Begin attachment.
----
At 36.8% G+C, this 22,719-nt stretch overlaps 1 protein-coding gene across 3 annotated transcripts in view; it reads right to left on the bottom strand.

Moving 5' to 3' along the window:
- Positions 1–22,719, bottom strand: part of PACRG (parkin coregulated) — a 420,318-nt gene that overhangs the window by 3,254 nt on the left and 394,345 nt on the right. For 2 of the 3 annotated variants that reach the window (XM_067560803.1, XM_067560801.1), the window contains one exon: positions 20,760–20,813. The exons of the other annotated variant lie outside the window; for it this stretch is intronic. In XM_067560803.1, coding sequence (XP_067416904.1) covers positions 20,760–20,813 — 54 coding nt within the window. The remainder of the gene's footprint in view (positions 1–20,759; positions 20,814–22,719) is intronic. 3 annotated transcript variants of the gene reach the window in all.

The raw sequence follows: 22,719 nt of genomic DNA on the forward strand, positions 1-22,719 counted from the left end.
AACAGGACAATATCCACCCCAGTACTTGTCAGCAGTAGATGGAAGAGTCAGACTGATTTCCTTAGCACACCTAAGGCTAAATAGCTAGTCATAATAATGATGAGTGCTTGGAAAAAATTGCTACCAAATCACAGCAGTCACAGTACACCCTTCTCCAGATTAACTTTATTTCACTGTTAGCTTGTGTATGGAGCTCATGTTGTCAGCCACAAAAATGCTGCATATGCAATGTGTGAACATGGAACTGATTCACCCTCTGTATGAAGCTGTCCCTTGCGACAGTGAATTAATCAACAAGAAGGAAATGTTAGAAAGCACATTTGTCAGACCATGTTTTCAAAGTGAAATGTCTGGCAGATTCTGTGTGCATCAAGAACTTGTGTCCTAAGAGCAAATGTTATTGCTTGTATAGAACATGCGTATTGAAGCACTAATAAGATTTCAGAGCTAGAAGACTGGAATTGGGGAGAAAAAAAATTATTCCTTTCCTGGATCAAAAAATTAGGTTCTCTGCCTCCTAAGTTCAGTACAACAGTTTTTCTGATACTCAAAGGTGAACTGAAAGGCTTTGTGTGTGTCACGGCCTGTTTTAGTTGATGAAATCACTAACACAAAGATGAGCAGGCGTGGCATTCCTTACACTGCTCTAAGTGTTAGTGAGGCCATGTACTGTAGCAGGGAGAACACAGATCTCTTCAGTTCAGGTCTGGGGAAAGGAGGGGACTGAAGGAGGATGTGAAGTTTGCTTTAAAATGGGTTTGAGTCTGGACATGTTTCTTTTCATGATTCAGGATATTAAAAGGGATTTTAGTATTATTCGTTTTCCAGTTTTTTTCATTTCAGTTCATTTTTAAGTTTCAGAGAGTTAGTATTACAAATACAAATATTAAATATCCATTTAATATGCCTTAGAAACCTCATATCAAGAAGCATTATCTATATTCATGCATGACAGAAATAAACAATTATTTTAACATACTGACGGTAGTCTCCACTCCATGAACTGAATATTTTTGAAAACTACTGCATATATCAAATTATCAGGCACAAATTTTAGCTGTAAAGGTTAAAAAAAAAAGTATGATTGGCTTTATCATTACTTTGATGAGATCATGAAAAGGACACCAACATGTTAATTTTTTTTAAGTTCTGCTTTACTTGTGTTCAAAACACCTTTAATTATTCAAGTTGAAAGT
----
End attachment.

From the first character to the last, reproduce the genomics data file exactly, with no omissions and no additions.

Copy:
At 36.8% G+C, this 22,719-nt stretch overlaps 1 protein-coding gene across 3 annotated transcripts in view; it reads right to left on the bottom strand.

Moving 5' to 3' along the window:
- Positions 1–22,719, bottom strand: part of PACRG (parkin coregulated) — a 420,318-nt gene that overhangs the window by 3,254 nt on the left and 394,345 nt on the right. For 2 of the 3 annotated variants that reach the window (XM_067560803.1, XM_067560801.1), the window contains one exon: positions 20,760–20,813. The exons of the other annotated variant lie outside the window; for it this stretch is intronic. In XM_067560803.1, coding sequence (XP_067416904.1) covers positions 20,760–20,813 — 54 coding nt within the window. The remainder of the gene's footprint in view (positions 1–20,759; positions 20,814–22,719) is intronic. 3 annotated transcript variants of the gene reach the window in all.

The raw sequence follows: 22,719 nt of genomic DNA on the forward strand, positions 1-22,719 counted from the left end.
AACAGGACAATATCCACCCCAGTACTTGTCAGCAGTAGATGGAAGAGTCAGACTGATTTCCTTAGCACACCTAAGGCTAAATAGCTAGTCATAATAATGATGAGTGCTTGGAAAAAATTGCTACCAAATCACAGCAGTCACAGTACACCCTTCTCCAGATTAACTTTATTTCACTGTTAGCTTGTGTATGGAGCTCATGTTGTCAGCCACAAAAATGCTGCATATGCAATGTGTGAACATGGAACTGATTCACCCTCTGTATGAAGCTGTCCCTTGCGACAGTGAATTAATCAACAAGAAGGAAATGTTAGAAAGCACATTTGTCAGACCATGTTTTCAAAGTGAAATGTCTGGCAGATTCTGTGTGCATCAAGAACTTGTGTCCTAAGAGCAAATGTTATTGCTTGTATAGAACATGCGTATTGAAGCACTAATAAGATTTCAGAGCTAGAAGACTGGAATTGGGGAGAAAAAAAATTATTCCTTTCCTGGATCAAAAAATTAGGTTCTCTGCCTCCTAAGTTCAGTACAACAGTTTTTCTGATACTCAAAGGTGAACTGAAAGGCTTTGTGTGTGTCACGGCCTGTTTTAGTTGATGAAATCACTAACACAAAGATGAGCAGGCGTGGCATTCCTTACACTGCTCTAAGTGTTAGTGAGGCCATGTACTGTAGCAGGGAGAACACAGATCTCTTCAGTTCAGGTCTGGGGAAAGGAGGGGACTGAAGGAGGATGTGAAGTTTGCTTTAAAATGGGTTTGAGTCTGGACATGTTTCTTTTCATGATTCAGGATATTAAAAGGGATTTTAGTATTATTCGTTTTCCAGTTTTTTTCATTTCAGTTCATTTTTAAGTTTCAGAGAGTTAGTATTACAAATACAAATATTAAATATCCATTTAATATGCCTTAGAAACCTCATATCAAGAAGCATTATCTATATTCATGCATGACAGAAATAAACAATTATTTTAACATACTGACGGTAGTCTCCACTCCATGAACTGAATATTTTTGAAAACTACTGCATATATCAAATTATCAGGCACAAATTTTAGCTGTAAAGGTTAAAAAAAAAAGTATGATTGGCTTTATCATTACTTTGATGAGATCATGAAAAGGACACCAACATGTTAATTTTTTTTAAGTTCTGCTTTACTTGTGTTCAAAACACCTTTAATTATTCAAGTTGAAAGT